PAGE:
Protesters march across the country to protest against government plans to change labour law, scrap social benefits.
Hundreds of thousands of public sector workers have marched across France to protest against the government’s economic policies, including plans to reform public services and slash jobs.
Staff from the national railway company, commonly known as SNCF, were joined on Thursday by employees of the national carrier Air France and other public servants as they took to the streets of the capital, Paris, and other major cities.
The Ministry of Interior said 323,000 people took part in the nationwide protest, while the country’s second largest trade union, the General Confederation of Labour, put the number at about half a million.
The demonstrators are protesting President Emmanuel Macron’s plans to trim retirement benefits, overhaul unemployment insurance and allow SNCF’s competitors to enter the French market.
Al Jazeera’s Natacha Butler, reporting from Paris, said the SNCF has been operating at a loss for a number of years.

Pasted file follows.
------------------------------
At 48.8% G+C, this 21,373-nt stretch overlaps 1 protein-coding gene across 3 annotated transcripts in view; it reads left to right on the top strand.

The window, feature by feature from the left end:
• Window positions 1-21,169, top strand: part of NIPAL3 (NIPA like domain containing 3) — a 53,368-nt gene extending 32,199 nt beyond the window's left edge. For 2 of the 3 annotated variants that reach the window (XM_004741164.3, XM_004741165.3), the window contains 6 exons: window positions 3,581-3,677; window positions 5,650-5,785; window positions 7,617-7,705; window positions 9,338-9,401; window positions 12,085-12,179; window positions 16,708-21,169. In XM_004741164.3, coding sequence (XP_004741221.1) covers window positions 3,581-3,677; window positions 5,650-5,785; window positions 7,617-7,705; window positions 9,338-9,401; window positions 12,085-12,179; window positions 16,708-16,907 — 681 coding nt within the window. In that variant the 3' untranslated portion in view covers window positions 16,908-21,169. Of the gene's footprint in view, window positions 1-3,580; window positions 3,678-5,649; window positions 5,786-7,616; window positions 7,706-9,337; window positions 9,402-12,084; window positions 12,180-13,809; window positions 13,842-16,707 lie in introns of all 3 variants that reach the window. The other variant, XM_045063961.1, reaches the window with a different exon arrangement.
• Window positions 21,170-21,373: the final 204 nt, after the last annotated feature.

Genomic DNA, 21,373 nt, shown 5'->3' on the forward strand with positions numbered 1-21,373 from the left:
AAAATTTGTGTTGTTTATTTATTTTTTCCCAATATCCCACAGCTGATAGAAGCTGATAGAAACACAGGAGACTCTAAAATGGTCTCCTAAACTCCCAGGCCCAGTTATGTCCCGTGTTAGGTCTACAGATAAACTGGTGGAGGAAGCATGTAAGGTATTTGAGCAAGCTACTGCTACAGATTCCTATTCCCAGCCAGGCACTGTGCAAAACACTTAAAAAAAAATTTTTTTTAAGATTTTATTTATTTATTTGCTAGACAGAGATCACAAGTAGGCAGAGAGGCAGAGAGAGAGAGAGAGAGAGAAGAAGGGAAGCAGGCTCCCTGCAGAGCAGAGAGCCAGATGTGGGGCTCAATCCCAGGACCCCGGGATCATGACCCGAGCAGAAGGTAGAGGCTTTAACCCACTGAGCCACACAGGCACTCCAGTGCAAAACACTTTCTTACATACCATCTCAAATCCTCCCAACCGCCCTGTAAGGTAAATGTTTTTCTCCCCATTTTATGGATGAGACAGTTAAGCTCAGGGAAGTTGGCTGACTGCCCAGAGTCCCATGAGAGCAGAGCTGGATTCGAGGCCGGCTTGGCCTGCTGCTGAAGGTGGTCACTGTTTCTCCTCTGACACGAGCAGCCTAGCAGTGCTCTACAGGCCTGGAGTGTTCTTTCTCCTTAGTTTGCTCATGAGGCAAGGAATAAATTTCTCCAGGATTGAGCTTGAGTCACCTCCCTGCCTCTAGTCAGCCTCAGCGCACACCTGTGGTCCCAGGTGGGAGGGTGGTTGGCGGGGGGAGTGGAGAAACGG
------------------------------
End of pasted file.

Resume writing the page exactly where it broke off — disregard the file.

“It has $50m of debt and the government says it must change to remain competitive, especially because under EU rules in 2020, the company will lose its monopoly,” she said.
Edouard Philippe, France’s prime minister, has previously said the government cannot not afford to sustain the same level of spending.
“The world is changing, the SNCF must change with,” he said in February. “Faced with competition, SNCF cannot remain the only company to recruit workers under a special status.”
SNCF staff currently enjoy lifelong civil-servant-like contracts.
Public servants – including air traffic controllers – have also voiced their opposition to the government’s intention of introducing new ordinary work contract and recruiting more staff.
Workers are planning to hold protests two days out of every five through April to June.
This is not the first time workers have taken to the streets to demonstrate against Macron’s labour plans.
Protests erupted last year to denounce legislation that would make employment contracts more flexible.
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